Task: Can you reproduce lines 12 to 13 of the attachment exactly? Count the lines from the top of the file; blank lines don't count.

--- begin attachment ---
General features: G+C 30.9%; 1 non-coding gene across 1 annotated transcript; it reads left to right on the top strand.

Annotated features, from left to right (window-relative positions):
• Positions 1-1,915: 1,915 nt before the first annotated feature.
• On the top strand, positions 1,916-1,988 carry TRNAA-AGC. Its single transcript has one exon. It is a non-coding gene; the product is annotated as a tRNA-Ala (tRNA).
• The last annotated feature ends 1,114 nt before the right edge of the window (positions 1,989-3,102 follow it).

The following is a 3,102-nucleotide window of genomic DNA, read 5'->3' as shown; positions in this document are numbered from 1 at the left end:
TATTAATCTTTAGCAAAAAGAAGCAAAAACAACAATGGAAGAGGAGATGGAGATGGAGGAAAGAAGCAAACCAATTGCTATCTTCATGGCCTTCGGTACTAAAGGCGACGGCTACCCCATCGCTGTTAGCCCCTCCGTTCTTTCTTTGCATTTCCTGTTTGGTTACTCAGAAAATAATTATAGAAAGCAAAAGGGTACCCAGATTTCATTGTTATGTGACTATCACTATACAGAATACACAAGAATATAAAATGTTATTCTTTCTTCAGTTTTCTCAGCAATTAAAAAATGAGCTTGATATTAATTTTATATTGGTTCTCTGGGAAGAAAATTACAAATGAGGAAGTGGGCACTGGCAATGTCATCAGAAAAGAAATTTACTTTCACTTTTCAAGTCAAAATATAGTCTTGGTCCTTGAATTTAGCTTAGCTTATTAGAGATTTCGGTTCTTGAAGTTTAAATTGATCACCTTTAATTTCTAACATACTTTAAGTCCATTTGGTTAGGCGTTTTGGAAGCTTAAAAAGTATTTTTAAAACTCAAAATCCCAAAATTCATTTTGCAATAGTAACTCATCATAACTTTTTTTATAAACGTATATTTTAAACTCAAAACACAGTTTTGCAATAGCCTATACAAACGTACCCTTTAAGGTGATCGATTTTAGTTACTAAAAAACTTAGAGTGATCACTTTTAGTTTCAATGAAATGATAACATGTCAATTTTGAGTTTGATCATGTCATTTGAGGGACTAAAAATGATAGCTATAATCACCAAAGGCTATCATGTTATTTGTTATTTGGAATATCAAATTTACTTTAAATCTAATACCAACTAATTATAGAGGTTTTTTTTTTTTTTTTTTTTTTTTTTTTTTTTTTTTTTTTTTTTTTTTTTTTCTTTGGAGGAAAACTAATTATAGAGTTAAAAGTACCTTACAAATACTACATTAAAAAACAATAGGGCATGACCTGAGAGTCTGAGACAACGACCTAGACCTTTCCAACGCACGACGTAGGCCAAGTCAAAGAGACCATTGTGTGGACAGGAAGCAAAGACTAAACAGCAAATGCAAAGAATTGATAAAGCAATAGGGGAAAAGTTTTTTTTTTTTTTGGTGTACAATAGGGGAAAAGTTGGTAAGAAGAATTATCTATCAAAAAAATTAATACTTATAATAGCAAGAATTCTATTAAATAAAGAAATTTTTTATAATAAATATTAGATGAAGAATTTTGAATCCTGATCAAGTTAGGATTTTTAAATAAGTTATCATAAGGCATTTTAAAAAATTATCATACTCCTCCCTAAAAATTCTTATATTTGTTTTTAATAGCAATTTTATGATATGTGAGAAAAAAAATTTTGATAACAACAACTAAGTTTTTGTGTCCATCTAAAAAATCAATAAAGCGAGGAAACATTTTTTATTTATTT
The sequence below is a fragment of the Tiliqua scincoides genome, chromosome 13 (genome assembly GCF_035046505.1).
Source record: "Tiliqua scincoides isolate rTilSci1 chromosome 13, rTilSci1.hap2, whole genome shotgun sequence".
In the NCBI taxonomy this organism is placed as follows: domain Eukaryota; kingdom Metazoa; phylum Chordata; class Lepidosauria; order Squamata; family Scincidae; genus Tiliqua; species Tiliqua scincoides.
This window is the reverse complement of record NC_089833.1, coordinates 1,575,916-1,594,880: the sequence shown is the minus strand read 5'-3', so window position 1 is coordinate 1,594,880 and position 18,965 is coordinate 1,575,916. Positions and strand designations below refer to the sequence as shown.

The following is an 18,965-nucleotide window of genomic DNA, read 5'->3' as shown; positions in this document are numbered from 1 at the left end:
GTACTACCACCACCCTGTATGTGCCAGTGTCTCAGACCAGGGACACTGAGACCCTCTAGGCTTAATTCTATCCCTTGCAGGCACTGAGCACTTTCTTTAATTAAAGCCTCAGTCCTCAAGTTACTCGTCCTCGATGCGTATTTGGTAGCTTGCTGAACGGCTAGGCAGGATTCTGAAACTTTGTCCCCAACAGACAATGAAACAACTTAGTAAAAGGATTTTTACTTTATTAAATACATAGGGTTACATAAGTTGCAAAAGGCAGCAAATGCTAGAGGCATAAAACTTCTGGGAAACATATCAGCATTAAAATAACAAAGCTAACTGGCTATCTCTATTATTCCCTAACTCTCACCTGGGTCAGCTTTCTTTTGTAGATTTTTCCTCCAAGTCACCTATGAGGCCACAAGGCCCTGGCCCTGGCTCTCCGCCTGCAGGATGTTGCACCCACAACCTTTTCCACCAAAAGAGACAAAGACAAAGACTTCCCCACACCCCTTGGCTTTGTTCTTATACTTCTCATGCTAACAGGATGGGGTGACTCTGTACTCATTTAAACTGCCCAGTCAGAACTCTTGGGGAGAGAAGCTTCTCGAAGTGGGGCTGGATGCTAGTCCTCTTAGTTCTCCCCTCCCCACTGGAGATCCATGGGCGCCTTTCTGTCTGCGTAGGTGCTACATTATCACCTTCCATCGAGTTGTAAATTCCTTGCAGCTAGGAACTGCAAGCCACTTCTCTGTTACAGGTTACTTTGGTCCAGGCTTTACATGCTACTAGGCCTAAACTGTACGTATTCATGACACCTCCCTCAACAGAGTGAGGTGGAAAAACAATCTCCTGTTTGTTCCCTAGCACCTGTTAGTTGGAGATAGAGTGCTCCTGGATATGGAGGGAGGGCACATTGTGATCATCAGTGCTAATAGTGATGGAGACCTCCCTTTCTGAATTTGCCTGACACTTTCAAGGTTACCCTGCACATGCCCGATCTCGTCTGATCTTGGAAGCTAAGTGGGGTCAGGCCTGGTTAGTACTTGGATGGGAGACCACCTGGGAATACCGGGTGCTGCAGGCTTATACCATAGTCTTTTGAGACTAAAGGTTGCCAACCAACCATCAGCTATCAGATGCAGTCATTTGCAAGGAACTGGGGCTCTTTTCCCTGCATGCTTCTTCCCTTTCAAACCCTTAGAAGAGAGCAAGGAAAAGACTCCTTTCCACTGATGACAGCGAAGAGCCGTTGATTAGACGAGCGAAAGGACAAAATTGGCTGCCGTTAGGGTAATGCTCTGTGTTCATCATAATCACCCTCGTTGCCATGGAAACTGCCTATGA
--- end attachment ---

The following is an 18,965-nucleotide window of genomic DNA, read 5'->3' as shown; positions in this document are numbered from 1 at the left end:
GTACTACCACCACCCTGTATGTGCCAGTGTCTCAGACCAGGGACACTGAGACCCTCTAGGCTTAATTCTATCCCTTGCAGGCACTGAGCACTTTCTTTAATTAAAGCCTCAGTCCTCAAGTTACTCGTCCTCGATGCGTATTTGGTAGCTTGCTGAACGGCTAGGCAGGATTCTGAAACTTTGTCCCCAACAGACAATGAAACAACTTAGTAAAAGGATTTTTACTTTATTAAATACATAGGGTTACATAAGTTGCAAAAGGCAGCAAATGCTAGAGGCATAAAACTTCTGGGAAACATATCAGCATTAAAATAACAAAGCTAACTGGCTATCTCTATTATTCCCTAACTCTCACCTGGGTCAGCTTTCTTTTGTAGATTTTTCCTCCAAGTCACCTATGAGGCCACAAGGCCCTGGCCCTGGCTCTCCGCCTGCAGGATGTTGCACCCACAACCTTTTCCACCAAAAGAGACAAAGACAAAGACTTCCCCACACCCCTTGGCTTTGTTCTTATACTTCTCATGCTAACAGGATGGGGTGACTCTGTACTCATTTAAACTGCCCAGTCAGAACTCTTGGGGAGAGAAGCTTCTCGAAGTGGGGCTGGATGCTAGTCCTCTTAGTTCTCCCCTCCCCACTGGAGATCCATGGGCGCCTTTCTGTCTGCGTAGGTGCTACATTATCACCTTCCATCGAGTTGTAAATTCCTTGCAGCTAGGAACTGCAAGCCACTTCTCTGTTACAGGTTACTTTGGTCCAGGCTTTACATGCTACTAGGCCTAAACTGTACGTATTCATGACACCTCCCTCAACAGAGTGAGGTGGAAAAACAATCTCCTGTTTGTTCCCTAGCACCTGTTAGTTGGAGATAGAGTGCTCCTGGATATGGAGGGAGGGCACATTGTGATCATCAGTGCTAATAGTGATGGAGACCTCCCTTTCTGAATTTGCCTGACACTTTCAAGGTTACCCTGCACATGCCCGATCTCGTCTGATCTTGGAAGCTAAGTGGGGTCAGGCCTGGTTAGTACTTGGATGGGAGACCACCTGGGAATACCGGGTGCTGCAGGCTTATACCATAGTCTTTTGAGACTAAAGGTTGCCAACCAACCATCAGCTATCAGATGCAGTCATTTGCAAGGAACTGGGGCTCTTTTCCCTGCATGCTTCTTCCCTTTCAAACCCTTAGAAGAGAGCAAGGAAAAGACTCCTTTCCACTGATGACAGCGAAGAGCCGTTGATTAGACGAGCGAAAGGACAAAATTGGCTGCCGTTAGGGTAATGCTCTGTGTTCATCATAATCACCCTCGTTGCCATGGAAACTGCCTATGA